31. Part of a giggle : -HEE
32. Put in a hold : STOW
33. Hitchhike / Surf / Show patriotism : THUMB A RIDE A WAVE A FLAG (“thumb a ride” & “ride a wave” & “wave a flag”)
42. To a smaller degree : LESS SO
43. Dashboard abbr. : RPM
44. Meal for a seal : EEL
45. Harbor whistler : TUG
47. Good rep : CRED
48. Unshiny : FLAT
50. Place to pick up prints : CRIME SCENE
54. Somersault / Start football game / Invent some language : DO A FLIP A COIN A PHRASE (“do a flip” & “flip a coin” & “coin a phrase”)
58. Not pay attention : SNOOZE
59. Painters' picks : HUES
60. Gets established : SETS IN
61. Co. that produced "Lou Grant" : MTM
64. "I said ___!" : NOW
65. Nurse : SIP
66. Flashy neckwear : BOA
67. J.F.K. posting : ETA
68. Post-deluge sight : ARARAT
70. Shopper stopper : SALE
72. Staples of protests : CHANTS
75. Not stop at intersection / Warm up / Use rifle : RUN A LIGHT A FIRE A SHOT (“run a light” & “light a fire” & “fire a shot”)
79. Taxi's locale : CITY STREET
80. Additions : SUMS
81. "Employees must wash hands before returning to work," e.g. : RULE
84. Georgia, once: Abbr. : SSR
85. Law school accreditor, for short : ABA
86. Walton with a club : SAM
87. Diamond worker : BATBOY
89. Play baseball / Take public transportation downtown / Clean up after diners leave : MAKE A CATCH A BUS A TABLE (“make a catch” & “catch a bus” & “bus a table”)
96. Some red marks : ACNE
97. Biblical preserver : ARK
98. Fudges, in a way, as an expense report : PADS
99. Earth : WORLD
101. Farming prefix : AGRI-
103. Balkan repub. : ALB
104. Wedge or sledge : TOOL
108. Finish taxes / Visit library / Plan vacation : FILE A RETURN A BOOK A TRIP (“file a return” & “return a book” & “book a trip”)
113. Rabbit ears : TV ANTENNA
114. People with belts do them : KARATE KICKS
115. Dict. material : DEFS
116. Tiny bit : ATOM
117. Herring type : SHAD
118. Pro responses : YESSES

Down
1. 3 Series producer : BMW
2. Makeup of some sheets : RAIN
3. Cubemeister Rubik : ERNO
4. West Wing worker : AIDE
5. Forensic facilities : DNA LABS
6. Do a darn good job? : SEW
7. Twisty pasta : ROTINI
8. Pod part, perhaps : ORCA
9. Dashboard abbr. : MPH
10. Coordinately : AS A TEAM
11. Where I-35 and I-40 meet: Abbr. : OKLA
12. Graduation ceremony V.I.P. : DEAN
13. "L.A. Law" actress : DEY
14. Home of the 300 in the film "300" : SPARTA
15. Many a prescription? : SCRAWL
16. Despicable one : TOAD
17. A seeming eternity : EONS
18. January honoree, for short : MLK
20. Do the dishes? : CATER
22. "Austin Powers: International Man of Mystery," e.g. : SPOOF
24. "That was close!" : PHEW!
30. Iconic figure in a Warhol work : MAO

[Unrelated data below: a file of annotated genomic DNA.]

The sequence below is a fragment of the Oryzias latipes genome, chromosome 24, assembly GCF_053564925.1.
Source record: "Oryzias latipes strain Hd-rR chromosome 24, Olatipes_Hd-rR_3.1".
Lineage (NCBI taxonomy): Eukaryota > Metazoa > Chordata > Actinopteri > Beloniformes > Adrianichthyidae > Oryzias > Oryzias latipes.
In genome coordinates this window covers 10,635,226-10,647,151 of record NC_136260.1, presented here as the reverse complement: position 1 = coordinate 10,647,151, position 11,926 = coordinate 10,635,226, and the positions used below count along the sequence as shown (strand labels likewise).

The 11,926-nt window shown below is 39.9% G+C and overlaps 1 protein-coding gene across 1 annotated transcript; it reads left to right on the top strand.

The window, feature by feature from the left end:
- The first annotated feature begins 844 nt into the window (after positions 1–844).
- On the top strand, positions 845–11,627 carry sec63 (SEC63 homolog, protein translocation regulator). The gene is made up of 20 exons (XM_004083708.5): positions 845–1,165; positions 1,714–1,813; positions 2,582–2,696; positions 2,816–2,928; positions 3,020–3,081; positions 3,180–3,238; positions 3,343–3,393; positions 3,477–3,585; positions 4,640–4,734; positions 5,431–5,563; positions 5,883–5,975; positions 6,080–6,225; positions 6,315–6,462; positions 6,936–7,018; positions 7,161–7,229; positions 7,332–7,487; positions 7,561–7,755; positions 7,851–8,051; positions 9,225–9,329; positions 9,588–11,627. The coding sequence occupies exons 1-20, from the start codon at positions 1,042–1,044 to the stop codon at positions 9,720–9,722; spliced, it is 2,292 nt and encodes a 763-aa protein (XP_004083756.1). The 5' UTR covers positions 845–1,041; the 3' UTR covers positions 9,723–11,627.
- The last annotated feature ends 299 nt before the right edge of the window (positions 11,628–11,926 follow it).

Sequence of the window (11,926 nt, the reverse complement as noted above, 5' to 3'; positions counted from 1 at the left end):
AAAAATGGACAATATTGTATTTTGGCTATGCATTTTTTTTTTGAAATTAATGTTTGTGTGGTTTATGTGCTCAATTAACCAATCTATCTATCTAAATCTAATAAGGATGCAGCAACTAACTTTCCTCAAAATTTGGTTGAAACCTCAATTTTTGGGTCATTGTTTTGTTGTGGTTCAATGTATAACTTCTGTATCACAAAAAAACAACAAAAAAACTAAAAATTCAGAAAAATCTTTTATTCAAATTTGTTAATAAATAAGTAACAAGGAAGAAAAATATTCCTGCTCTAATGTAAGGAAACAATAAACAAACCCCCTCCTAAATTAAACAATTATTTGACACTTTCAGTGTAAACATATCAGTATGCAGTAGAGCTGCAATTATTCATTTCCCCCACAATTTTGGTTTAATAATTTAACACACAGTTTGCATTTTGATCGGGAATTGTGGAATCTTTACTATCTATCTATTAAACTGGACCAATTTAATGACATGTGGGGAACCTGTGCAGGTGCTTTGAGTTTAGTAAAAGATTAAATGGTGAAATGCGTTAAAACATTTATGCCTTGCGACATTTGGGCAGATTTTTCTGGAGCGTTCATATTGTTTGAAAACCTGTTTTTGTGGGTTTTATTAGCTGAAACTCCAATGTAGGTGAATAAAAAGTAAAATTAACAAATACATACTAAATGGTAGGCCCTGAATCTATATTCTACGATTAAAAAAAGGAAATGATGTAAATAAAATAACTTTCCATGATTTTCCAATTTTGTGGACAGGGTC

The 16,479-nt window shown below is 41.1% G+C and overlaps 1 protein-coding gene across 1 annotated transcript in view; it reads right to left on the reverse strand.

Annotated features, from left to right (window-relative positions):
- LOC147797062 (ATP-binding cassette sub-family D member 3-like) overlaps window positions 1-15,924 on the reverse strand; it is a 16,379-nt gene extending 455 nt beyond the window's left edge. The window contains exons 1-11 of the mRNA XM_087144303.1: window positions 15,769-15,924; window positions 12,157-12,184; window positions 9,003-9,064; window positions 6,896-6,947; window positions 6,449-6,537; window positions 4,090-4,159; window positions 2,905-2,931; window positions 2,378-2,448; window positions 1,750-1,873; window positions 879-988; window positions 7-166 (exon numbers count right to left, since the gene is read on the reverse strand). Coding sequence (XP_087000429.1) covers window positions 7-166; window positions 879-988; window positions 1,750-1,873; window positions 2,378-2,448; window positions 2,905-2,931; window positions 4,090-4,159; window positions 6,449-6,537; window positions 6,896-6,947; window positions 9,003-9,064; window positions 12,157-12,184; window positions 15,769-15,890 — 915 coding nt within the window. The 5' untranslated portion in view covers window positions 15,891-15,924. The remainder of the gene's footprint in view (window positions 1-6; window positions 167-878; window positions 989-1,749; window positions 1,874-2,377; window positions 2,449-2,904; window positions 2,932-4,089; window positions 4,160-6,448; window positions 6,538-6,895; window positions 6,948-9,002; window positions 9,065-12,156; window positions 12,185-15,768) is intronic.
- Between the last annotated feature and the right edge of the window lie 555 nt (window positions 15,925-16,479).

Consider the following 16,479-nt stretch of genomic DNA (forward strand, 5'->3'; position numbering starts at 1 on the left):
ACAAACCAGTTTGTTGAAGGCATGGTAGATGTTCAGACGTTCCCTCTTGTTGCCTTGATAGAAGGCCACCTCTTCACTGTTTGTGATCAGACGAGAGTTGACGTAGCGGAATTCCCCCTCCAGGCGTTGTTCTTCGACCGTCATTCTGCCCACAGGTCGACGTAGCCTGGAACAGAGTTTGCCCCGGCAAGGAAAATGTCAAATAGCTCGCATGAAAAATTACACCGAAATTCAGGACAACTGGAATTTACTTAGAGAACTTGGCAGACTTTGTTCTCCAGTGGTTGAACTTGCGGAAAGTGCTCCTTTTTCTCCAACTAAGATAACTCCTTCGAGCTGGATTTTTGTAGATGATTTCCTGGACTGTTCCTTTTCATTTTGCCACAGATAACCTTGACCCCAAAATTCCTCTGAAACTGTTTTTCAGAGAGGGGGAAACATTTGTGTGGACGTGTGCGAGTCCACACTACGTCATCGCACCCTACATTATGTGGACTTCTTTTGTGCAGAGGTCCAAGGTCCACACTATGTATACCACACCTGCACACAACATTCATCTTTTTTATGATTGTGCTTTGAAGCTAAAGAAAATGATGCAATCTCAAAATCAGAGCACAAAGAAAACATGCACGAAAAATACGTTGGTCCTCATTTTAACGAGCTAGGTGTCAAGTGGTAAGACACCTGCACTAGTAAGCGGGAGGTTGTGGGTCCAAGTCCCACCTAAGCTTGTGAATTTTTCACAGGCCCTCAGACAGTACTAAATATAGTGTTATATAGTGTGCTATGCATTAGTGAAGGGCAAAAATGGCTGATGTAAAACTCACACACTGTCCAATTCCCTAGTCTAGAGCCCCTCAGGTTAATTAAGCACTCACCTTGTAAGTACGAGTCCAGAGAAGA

31. Seven: Prefix : HEPTA-
32. City in 1965 headlines : SELMA
33. Soft touch, for short? : TLC
34. H.M.S. part : HER
35. Like trade-ins : USED
36. PCs once ran on it : MS-DOS
37. Window dressing : DRAPE
38. Home on high : AERIE
39. Circulation needs : VEINS
40. Not stiff : AT EASE
41. Puts the pedal to the metal : GUNS IT
46. Davis of Hollywood : GEENA
48. Showerhead adjustment : FLOW
49. Diamond-loving Taylor : LIZ
50. Masterstroke : COUP
51. Some printers : EPSONS
52. Safe place for a knife : SHEATH
53. Many an old monitor, in brief : CRT
55. Record of the year? : ANNALS
56. Go by walking : FOOT IT
57. Top cop : CHIEF
61. Cohn and Chagall : MARCS
62. "It is what it is," e.g. : TRUISM
63. "No pain, no gain," to many a bodybuilder : MANTRA
65. Bed support : SLAT
66. Rural calls : BAAS
69. ___ of hope : RAY
70. Biblical queendom : SHEBA
71. Steadily annoyed : ATE AT
72. Piece of cake : CRUMB
73. One left in stitches : HEM
74. Approximately, informally : SORTA
76. It's a blessing : GRACE
77. Chris who sang "Wicked Game" : ISAAK
78. Country singer Ernest : TUBB
82. "U R so funny" alternative : LOL
83. Word with public or private : EYE
86. Head analysts? : SHRINKS
87. Corrupt : BAD
88. On the line : AT STAKE
90. Carpenter and others : KARENS
91. Sizzle : ECLAT
92. Renaissance artist ___ del Sarto : ANDREA
93. Late media journalist David : CARR
94. Digital transfer : UPLOAD
95. Peasant shoe : SABOT
99. Take as a bride : WIVE
100. Count of Lemony Snicket : OLAF
101. "... ___ extra charge!" : AT NO
102. Stop on the first trans-Pacific air route : GUAM
103. Spelling start? : ABRA-
105. Lex Luthor's main henchman in "Superman" : OTIS
106. Villains of fantasy : ORCS
107. Facebook action : LIKE
108. Busy co. around Feb. 14 : FTD
109. Sinus doc : ENT
110. "So-o-o comfy!" : AAH!
111. Very important : KEY
112. Remarks akin to "btw" : PSS


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1 comment :

Willie D said...

This has to be one of the easiest Sunday NY grids I've ever come across. I feel like I'm being set up for a difficult week ahead. Well, OK, I'm done, on to other things.

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About This Blog

This is the simplest of blogs.

I do the New York Times puzzle online every evening, the night before it is published in the paper. Then, I "Google & Wiki" the references that puzzle me, or that I find of interest. I post my findings, along with the solution, as soon as I am done, usually well before the newsprint version becomes available.

About Me

The name's William Ernest Butler, but please call me Bill. I grew up in Ireland, but now live out here in the San Francisco Bay Area. I am retired, from technology businesses that took our family all over the world.

I try to answer all emails, so please feel free to email me at bill@paxient.com.

Crosswords and My Dad

I worked on my first crossword puzzle when I was about 6-years-old, sitting on my Dad's knee. He let me "help" him with his puzzle almost every day as I was growing up. Over the years, Dad passed on to me his addiction to crosswords. Now in my early 50s, I work on my Irish Times and New York Times puzzles every day. I'm no longer sitting on my Dad's knee, but I feel that he is there with me, looking over my shoulder.

This blog is dedicated to my Dad, who passed away at the beginning of this month.

Bill
January 29, 2009